Indiana awards job matching system contract to Monster

Indiana government officials have awarded a multiyear, $2.8 million contract to Monster Government Solutions to create and host a modernized job matching and recruiting system.

The new system, awarded by the state’s Department of Workforce Development (DWD), is expected to be operational by late 2006. It will replace an outdated online system that provides a limited list of job openings statewide. The contract includes four years of hosting, maintenance and upgrades.

“Many employers prefer to post jobs on their own Web sites, in newspapers or in trade journals,” Ron Stiver, DWD’s commissioner, said in a written statement. “We have a large pool of candidates looking for jobs, and it is imperative that we list as many jobs as we can on this Web site, while also providing efficient search tools. This will enhance the prospects of both job seekers and employers.”

Although the two sides have not yet developed strategies and details for the new system, Roy Templeton, a deputy commissioner and information technology director at DWD, said the department wants a Web site with a private-sector appearance. Applicants and employers should feel that they’re using a private-sector site rather than a government one, he said.

“We really drive people away from just the way it’s structured,” Templeton said. “By capturing the spirit of the commercial site of Monster, we will change the look and feel of the system…so people are more satisfied with the process.”

The current registration process on the government site is cumbersome for job seekers and employers, Templeton said. It requires job seekers to fill out a long form to satisfy federal reporting requirements before they can input their information and start their job search, he said. The new site would require applicants to fill out the federal requirements at the end of the process.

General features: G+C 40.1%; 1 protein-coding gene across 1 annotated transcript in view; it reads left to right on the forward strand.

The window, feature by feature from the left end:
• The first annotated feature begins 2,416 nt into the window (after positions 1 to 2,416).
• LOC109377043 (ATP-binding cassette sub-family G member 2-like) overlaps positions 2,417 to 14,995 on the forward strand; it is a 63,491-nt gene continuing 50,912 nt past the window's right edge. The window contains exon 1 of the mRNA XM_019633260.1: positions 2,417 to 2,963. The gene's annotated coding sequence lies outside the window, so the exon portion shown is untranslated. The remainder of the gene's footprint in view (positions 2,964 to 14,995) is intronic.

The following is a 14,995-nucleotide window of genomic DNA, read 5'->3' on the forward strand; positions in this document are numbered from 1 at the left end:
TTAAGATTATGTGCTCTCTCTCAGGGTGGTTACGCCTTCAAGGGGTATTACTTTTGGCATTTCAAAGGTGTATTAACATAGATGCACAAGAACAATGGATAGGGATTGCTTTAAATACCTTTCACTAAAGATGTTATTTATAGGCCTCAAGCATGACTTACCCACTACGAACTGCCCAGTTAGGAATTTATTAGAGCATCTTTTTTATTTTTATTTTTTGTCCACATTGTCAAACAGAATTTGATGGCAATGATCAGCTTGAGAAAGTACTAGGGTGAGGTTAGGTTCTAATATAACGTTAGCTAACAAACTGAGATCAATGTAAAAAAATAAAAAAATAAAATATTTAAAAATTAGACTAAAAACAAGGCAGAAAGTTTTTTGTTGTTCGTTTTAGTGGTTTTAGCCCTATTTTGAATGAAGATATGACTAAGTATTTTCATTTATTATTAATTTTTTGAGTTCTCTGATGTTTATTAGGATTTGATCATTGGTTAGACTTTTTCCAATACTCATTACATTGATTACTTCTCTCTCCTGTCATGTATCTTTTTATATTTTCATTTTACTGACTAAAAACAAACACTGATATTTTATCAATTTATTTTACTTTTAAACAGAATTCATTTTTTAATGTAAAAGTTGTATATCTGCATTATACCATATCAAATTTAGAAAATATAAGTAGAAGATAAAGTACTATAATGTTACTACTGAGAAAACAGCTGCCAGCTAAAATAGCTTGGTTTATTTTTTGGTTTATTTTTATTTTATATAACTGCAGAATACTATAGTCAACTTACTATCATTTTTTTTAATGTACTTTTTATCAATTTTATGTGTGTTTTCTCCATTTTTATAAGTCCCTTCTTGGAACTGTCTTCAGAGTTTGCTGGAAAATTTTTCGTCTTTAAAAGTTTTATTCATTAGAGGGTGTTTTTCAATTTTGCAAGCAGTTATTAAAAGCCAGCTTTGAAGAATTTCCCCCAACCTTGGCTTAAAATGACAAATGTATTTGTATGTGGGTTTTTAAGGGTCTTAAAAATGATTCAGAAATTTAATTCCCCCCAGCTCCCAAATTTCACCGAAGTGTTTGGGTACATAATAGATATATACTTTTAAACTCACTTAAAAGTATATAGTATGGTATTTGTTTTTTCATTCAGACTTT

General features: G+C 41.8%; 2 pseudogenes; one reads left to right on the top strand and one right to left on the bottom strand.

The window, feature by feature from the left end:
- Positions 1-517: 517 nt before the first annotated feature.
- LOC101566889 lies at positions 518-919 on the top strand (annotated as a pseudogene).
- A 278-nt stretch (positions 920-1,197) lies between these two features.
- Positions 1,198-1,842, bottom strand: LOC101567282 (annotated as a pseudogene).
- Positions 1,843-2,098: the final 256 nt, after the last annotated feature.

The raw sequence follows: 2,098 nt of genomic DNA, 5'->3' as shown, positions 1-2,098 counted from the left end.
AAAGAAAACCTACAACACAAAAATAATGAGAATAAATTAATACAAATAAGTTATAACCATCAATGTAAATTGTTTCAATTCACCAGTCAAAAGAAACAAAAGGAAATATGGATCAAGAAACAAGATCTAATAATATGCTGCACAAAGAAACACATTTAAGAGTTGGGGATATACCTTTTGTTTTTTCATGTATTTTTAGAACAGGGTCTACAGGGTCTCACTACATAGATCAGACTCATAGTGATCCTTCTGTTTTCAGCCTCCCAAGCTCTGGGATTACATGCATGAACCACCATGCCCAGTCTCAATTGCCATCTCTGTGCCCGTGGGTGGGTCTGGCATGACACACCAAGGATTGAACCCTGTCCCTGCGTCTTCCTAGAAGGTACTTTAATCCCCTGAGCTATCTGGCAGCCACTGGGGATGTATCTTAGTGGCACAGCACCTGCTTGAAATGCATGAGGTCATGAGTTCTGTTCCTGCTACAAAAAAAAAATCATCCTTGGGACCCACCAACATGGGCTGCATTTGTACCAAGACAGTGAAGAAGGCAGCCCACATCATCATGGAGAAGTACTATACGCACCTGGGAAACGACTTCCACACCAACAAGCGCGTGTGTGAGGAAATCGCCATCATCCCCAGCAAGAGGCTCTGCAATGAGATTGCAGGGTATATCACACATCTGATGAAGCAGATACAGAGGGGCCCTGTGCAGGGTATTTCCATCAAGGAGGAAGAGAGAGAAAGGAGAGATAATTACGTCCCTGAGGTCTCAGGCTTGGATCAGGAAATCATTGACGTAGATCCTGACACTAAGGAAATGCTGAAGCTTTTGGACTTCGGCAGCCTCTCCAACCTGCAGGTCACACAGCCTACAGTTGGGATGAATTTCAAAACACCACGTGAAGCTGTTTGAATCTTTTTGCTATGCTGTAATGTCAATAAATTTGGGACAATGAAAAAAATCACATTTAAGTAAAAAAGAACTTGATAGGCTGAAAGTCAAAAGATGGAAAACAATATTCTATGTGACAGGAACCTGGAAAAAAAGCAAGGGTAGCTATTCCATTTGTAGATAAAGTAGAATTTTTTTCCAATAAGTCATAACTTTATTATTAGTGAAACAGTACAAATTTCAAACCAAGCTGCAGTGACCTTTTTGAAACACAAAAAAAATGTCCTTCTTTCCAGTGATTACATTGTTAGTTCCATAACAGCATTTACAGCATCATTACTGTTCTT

State officials also want to raise satisfaction ratings for the job search process. Currently, 69.2 percent of job seekers say they are satisfied with the system, while 74.2 percent of job providers feel that way, Templeton said. The system has about 690,000 applicants, but only about 160,000 are active, he said. It has nearly 39,000 job orders – in which employers specify the type of applicant they’re looking for – and almost 71,000 job openings, he said.

Templeton said state officials want to improve the reporting architecture. He said they will extract data from the Monster site and send it to the federal government to satisfy its reporting requirements.

Monster will also build additional functions for applicants and employers, some of which will be free while will require an additional fee. For example, Templeton said, for an extra charge, employers could conduct real-time background checks on applicants.

Templeton said appropriate-use agreements will be in place to ensure applicants’ privacy and data security

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